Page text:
According to reports, the Integrated Energy Policy (IEP), approved by the Government of India in 2008, estimates that the country’s energy needs will grow 5-7 per cent per annum. This will sustain an inclusive economic growth of 9 per cent over the next 20 years to eradicate poverty and meet India’s human development goals.
This will require an increase in India’s primary energy supply by 4 to 5 times and electricity generation capacity by 6 to 7 times of 2003-04 levels through 2031-32.
The IEP also indicates that dependence on imported oil will be over 90 per cent (by 2030-31) while reliance on imported coal is likely to increase significantly — from about 10 per cent now to about 30 per cent in 2030.
Two major challenges
The energy mix in 2030 is likely to remain unchanged, with fossil fuel staying as the main source of energy. This presents two major challenges related to the external environment.
The first one relates to an increasingly climate-constrained world where economic growth cannot continue to be an independent variable without regard for attendant environmental and social imperatives and objectives.
The incremental costs associated with these objectives now need to be factored in to the economic growth, increasing the cost and affecting affordability of energy and thereby its access.
The second challenge relates to global access to fossil fuel sources, given that India’s share in the global fossil fuel market is a little over 5 per cent of global consumption, according to the International Energy Agency (IEA).
In order to realise the economic growth objectives that IEP highlights, India’s global share of fossil fuel must increase significantly to at least 15-20 per cent, taking into consideration the recent trend of growth in fossil fuels in the world.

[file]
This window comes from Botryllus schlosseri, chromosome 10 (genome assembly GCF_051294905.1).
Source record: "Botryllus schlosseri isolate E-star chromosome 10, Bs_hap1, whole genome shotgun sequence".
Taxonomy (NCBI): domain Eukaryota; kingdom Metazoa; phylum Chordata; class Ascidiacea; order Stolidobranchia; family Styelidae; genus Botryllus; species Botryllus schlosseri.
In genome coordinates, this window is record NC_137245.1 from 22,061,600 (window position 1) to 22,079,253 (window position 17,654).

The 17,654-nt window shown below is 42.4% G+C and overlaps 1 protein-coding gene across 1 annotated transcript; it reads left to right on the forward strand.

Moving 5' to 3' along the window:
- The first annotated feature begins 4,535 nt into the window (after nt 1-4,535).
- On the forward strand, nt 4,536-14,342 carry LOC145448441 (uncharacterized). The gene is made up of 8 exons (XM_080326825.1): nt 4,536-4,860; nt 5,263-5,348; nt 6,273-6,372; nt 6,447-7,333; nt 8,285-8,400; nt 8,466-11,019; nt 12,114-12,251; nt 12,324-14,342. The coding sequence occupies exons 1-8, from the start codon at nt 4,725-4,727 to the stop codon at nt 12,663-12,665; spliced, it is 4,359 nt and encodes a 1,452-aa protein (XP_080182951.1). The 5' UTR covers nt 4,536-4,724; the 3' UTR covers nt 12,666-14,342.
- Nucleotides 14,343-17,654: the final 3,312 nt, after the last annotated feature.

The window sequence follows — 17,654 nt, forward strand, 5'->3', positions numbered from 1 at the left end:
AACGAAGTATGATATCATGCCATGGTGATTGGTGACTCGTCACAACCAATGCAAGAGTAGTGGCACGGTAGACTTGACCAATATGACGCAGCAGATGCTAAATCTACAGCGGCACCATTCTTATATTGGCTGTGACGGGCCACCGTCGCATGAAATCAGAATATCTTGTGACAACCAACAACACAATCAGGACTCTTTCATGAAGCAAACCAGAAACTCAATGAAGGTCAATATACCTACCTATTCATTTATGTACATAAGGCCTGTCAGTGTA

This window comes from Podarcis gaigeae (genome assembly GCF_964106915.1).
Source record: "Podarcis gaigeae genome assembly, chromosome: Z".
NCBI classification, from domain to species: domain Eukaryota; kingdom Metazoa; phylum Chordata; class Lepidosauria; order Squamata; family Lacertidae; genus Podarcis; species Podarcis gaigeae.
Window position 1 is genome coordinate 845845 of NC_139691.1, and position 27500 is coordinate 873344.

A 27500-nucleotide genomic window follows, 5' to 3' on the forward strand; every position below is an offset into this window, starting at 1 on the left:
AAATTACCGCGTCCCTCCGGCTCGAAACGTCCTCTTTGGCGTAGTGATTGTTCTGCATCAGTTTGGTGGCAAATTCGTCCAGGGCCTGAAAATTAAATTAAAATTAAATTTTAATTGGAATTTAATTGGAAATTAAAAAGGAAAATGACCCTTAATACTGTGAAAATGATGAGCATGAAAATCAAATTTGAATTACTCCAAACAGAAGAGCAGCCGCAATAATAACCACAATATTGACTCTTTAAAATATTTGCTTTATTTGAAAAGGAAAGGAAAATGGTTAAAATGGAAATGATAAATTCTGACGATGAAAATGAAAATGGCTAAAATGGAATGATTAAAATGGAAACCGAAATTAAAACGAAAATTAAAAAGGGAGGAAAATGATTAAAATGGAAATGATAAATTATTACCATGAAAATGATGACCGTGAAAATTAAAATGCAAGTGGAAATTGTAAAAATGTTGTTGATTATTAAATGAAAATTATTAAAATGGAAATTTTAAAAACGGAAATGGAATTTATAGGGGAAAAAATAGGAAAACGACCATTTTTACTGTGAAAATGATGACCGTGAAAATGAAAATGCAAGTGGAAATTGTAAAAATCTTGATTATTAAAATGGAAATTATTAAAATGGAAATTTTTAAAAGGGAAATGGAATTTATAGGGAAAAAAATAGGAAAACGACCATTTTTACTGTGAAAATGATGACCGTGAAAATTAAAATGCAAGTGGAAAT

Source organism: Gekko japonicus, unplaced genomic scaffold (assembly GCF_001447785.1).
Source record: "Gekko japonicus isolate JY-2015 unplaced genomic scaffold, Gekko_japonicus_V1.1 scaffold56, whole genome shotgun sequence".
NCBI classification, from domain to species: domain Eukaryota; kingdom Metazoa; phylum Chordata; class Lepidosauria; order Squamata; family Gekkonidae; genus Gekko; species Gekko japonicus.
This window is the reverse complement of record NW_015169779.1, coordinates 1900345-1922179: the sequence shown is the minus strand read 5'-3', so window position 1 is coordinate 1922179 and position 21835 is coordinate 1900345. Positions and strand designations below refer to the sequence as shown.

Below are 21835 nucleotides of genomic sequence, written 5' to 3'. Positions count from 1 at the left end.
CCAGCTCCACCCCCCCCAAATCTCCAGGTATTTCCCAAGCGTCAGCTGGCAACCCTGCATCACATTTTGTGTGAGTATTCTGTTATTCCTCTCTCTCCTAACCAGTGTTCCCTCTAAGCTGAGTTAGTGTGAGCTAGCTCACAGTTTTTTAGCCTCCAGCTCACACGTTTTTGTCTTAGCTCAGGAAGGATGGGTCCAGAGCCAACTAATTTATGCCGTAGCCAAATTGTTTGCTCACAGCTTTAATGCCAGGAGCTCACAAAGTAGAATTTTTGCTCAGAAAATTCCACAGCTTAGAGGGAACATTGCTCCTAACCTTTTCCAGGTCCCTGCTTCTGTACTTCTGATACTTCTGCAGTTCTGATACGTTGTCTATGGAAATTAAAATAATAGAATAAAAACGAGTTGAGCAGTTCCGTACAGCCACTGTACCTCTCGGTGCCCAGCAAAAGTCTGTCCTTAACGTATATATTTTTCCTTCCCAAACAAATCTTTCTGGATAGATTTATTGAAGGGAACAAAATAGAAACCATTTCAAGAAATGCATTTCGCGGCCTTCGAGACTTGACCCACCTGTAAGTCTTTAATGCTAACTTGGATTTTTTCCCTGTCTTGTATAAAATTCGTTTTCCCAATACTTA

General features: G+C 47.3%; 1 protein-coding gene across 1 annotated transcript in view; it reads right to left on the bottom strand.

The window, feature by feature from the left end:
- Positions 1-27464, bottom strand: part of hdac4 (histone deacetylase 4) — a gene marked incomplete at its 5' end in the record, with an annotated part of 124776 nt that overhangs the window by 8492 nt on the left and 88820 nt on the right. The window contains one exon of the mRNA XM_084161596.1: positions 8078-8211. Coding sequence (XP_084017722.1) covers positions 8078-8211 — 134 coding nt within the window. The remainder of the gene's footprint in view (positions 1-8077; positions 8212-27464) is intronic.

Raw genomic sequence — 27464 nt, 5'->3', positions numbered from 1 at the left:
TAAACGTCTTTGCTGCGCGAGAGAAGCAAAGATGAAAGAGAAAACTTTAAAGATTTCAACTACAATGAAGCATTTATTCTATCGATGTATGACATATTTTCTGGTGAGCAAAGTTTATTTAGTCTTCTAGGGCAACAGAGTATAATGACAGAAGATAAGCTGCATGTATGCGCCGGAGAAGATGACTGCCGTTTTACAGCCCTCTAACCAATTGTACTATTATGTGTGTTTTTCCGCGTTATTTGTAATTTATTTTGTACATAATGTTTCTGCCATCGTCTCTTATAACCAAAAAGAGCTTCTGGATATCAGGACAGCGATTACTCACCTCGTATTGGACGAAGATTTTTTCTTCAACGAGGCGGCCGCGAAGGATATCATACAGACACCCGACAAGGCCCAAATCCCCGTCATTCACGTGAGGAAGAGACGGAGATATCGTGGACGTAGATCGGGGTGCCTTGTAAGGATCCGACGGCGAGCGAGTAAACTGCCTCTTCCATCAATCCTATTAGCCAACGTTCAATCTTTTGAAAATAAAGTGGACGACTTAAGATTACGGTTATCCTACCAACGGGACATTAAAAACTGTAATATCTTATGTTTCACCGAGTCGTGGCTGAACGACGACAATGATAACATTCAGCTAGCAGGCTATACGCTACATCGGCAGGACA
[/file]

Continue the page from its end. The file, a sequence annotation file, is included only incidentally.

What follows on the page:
For this to happen, it would be necessary that there are new discoveries of fossil fuels (which has not been seen for some time); or the developed nations, having high share in the global fossil fuel market, vacate their share; or alternate sources of energy or energy processes evolve; or a combination of the three happens expeditiously.
Going by recent experiences, the first two do not seem plausible. Global oil production has not seen a surge in the past few years. The ongoing impasse on a global climate change regime is shifting the timelines for developed countries to vacate the global carbon space for equitable development of the rest of the world. For India, heavily dependent on imported oil and increasingly becoming reliant on imported coal, a strategic shift is necessary in the quest for energy security.
The third option — find new sources of energy — is, however, looking a bright prospect. The two main candidates that could hold the key to sustainable development are nuclear energy and solar, given that other forms of renewables, such as hydro, wind and biomass, abound with several negative externalities that increase costs in order to make them commercially viable.
While environment and human dislocation has been inhibiting development of hydro resources, in addition to the high costs of mitigating them, estimated at about 50,000 MW, the low reliability of wind and biomass prevent them from becoming base power sources.
Nuclear energy, in the backdrop of the recent reverses in Japan, is being looked at with scepticism by a host of stakeholders, in particular, the civil society. The recent opposition in Tamil Nadu is a case in point.